Behavioral Strategies for Weight Loss is a 2-hour online continuing education (CE) course that exposes the many thought errors that confound the problem of weight loss and demonstrates how when we use behavioral strategies – known as commitment devices – we change the game of weight loss. While obesity is arguably the largest health problem our nation faces today, it is not a problem that is exclusive to those who suffer weight gain. For therapists and counselors who work with those who wish to lose weight, there is ample information about diet and exercise; however, one very large problem remains. How do therapists get their clients to use this information? Packed with exercises therapists can use with their clients to increase self-control, resist impulses, improve decision making and harness accountability, this course will not just provide therapists with the tools they need to help their clients change the way they think about weight loss, but ultimately, the outcome they arrive at. Course #21-13 | 2016 | 31 pages | 15 posttest questions
This online course provides instant access to the course materials (PDF download) and CE test. After enrolling, click on My Account and scroll down to My Active Courses. From here you’ll see links to download/print the course materials and take the CE test (you can print the test to mark your answers on it while reading the course document). Successful completion of the online CE test (80% required to pass, 3 chances to take) and course evaluation are required to earn a certificate of completion.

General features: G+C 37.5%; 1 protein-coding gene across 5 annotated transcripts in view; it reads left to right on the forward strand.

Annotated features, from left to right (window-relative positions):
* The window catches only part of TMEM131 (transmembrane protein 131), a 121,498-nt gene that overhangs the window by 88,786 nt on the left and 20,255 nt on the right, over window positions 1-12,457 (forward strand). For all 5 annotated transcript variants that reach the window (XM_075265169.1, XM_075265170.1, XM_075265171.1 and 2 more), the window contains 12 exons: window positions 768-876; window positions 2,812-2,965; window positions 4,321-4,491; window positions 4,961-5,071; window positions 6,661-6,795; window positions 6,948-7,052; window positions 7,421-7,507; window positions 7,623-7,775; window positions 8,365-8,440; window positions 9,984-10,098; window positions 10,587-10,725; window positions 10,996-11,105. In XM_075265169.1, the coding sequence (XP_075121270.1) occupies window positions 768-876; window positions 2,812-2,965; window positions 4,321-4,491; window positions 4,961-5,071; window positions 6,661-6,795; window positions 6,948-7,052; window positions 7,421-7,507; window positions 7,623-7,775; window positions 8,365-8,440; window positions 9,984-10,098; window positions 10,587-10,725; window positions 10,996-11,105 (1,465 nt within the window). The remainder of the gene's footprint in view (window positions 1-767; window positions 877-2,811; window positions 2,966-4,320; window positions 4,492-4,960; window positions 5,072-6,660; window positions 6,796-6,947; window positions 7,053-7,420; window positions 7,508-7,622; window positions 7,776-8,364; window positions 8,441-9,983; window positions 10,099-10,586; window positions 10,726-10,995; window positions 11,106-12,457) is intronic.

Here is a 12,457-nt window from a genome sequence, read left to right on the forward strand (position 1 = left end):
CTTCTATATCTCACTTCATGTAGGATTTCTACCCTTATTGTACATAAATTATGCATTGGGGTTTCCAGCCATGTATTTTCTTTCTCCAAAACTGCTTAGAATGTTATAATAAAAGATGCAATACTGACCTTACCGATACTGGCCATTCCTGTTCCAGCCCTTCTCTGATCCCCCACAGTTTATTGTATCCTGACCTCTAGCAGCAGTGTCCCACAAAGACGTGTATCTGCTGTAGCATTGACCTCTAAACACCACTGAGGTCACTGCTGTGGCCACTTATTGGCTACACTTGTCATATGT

Professional Development Resources is approved to sponsor continuing education by the American Psychological Association (APA); the National Board of Certified Counselors (NBCC ACEP #5590); the Association of Social Work Boards (ASWB Provider #1046, ACE Program); the American Occupational Therapy Association (AOTA Provider #3159); the Commission on Dietetic Registration (CDR Provider #PR001); the Alabama State Board of Occupational Therapy; the Florida Boards of Social Work, Mental Health Counseling and Marriage and Family Therapy (#BAP346), Psychology & School Psychology (#50-1635), Dietetics & Nutrition (#50-1635), and Occupational Therapy Practice (#34); the Ohio Counselor, Social Worker & MFT Board (#RCST100501); the South Carolina Board of Professional Counselors & MFTs (#193); and the Texas Board of Examiners of Marriage & Family Therapists (#114) and State Board of Social Worker Examiners (#5678).